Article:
21. Currently I'm shooting Episodes 13 and 15 while Tom Yatsko directs Ep 14. So I'm filling in for him. That should be it for me on the show. Tom and David Moxness will finish out the year. I do not believe that Tom has any plans to leave. I know that the show runners and Tom go way back to Alias days so their reference is not that surprising. There is a certain amount of anxiety around FOX's decision to move the show to Friday night in January and there is no guarantee that Fringe will return for a 4th season. I'm optimistic however that its large PVR/TIVO audience will allow them to do well on Fridays and we'll get to see a lot more Fringe. best Greg
  22. That effect was entirely in camera with a lens. We used a Lensbaby with panavision mount on our camera. It allows for a sort of selective focus / bellows effect you can manipulate manually very simply. It was also used later in the episode when Olivia is on the operating table and rescued by Col. Broyles.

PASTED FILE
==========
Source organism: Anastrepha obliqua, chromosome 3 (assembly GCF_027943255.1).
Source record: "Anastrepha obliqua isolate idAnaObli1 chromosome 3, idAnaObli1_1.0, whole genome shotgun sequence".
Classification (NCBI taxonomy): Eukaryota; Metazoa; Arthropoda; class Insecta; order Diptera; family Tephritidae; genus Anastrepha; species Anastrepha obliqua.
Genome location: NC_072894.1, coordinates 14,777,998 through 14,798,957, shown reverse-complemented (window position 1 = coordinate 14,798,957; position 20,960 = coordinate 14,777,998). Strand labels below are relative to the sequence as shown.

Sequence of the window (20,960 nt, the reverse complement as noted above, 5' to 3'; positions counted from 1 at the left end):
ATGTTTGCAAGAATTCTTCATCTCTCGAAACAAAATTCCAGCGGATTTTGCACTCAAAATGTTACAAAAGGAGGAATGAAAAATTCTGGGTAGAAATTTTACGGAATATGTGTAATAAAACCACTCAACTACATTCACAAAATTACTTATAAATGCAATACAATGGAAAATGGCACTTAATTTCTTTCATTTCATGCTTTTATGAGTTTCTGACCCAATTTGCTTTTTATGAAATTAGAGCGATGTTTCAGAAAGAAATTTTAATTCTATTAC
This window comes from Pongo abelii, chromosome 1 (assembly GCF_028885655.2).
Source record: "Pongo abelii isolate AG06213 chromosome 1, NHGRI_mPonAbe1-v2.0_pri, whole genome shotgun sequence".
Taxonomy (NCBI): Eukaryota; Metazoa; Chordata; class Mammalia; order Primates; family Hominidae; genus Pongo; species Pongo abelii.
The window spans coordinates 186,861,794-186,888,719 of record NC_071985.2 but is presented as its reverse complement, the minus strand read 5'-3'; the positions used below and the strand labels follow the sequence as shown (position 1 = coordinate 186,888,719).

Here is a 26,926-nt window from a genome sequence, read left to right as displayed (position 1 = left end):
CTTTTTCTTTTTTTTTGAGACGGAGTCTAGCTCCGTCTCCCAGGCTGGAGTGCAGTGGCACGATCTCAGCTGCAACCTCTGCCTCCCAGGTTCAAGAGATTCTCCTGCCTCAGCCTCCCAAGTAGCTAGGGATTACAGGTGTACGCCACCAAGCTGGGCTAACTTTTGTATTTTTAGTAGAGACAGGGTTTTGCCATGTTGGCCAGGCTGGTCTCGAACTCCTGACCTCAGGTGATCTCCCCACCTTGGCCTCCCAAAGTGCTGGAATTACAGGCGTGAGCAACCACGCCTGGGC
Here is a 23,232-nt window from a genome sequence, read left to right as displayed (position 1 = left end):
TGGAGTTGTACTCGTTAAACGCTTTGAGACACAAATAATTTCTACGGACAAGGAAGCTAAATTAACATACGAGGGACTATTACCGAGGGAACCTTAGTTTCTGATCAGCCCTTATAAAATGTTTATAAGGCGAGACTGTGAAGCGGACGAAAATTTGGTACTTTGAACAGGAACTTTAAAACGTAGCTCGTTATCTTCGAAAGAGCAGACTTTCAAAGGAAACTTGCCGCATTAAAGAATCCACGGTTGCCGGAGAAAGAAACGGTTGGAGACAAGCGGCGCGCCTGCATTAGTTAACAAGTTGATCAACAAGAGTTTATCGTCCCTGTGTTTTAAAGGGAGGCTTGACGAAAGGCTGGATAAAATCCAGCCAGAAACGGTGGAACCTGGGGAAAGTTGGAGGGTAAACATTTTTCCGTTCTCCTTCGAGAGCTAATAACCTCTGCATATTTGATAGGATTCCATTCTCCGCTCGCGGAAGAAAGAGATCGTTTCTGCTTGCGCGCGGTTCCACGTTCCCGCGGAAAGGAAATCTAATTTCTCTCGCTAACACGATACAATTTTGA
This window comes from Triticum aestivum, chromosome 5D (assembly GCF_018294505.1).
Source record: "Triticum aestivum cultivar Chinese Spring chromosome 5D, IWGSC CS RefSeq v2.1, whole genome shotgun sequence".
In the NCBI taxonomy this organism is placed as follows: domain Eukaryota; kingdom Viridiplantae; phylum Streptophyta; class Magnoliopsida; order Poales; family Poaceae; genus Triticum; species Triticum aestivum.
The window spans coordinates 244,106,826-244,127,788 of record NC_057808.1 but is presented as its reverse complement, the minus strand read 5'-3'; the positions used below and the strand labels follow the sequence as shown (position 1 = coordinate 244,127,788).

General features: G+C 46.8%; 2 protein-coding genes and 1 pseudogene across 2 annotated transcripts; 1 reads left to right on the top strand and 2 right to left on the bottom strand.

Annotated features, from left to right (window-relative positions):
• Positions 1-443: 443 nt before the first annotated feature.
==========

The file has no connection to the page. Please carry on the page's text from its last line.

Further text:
23. Tonight's FRINGE was directed by a series regular Brad Anderson. I really admire his films (Session 9 , The Machinist , Transiberrian) so it was a thrill to get to shoot this episode with him. He's very good with suspense so he was a natural fit for this episode which follows the 'other' Olivia being found out as a double agent and the real Olivia getting back to her home. Brad carefully plans his sequences and still manages on a tight tv schedule to make it relatively effortless. Lighting was sometimes a bit compromised to get the angles and shots he needed, but that is a trade off I'd make any day for a good sequence. It can even lead to some happy accidents. Not many new sets, but a train station interior which we had to make day in at night. Probably the biggest set up of the year so far. If any of you have any questions about , happy to let you know what I can. 9pm Fox Thursday Dec 2nd. Greg
  • Create New...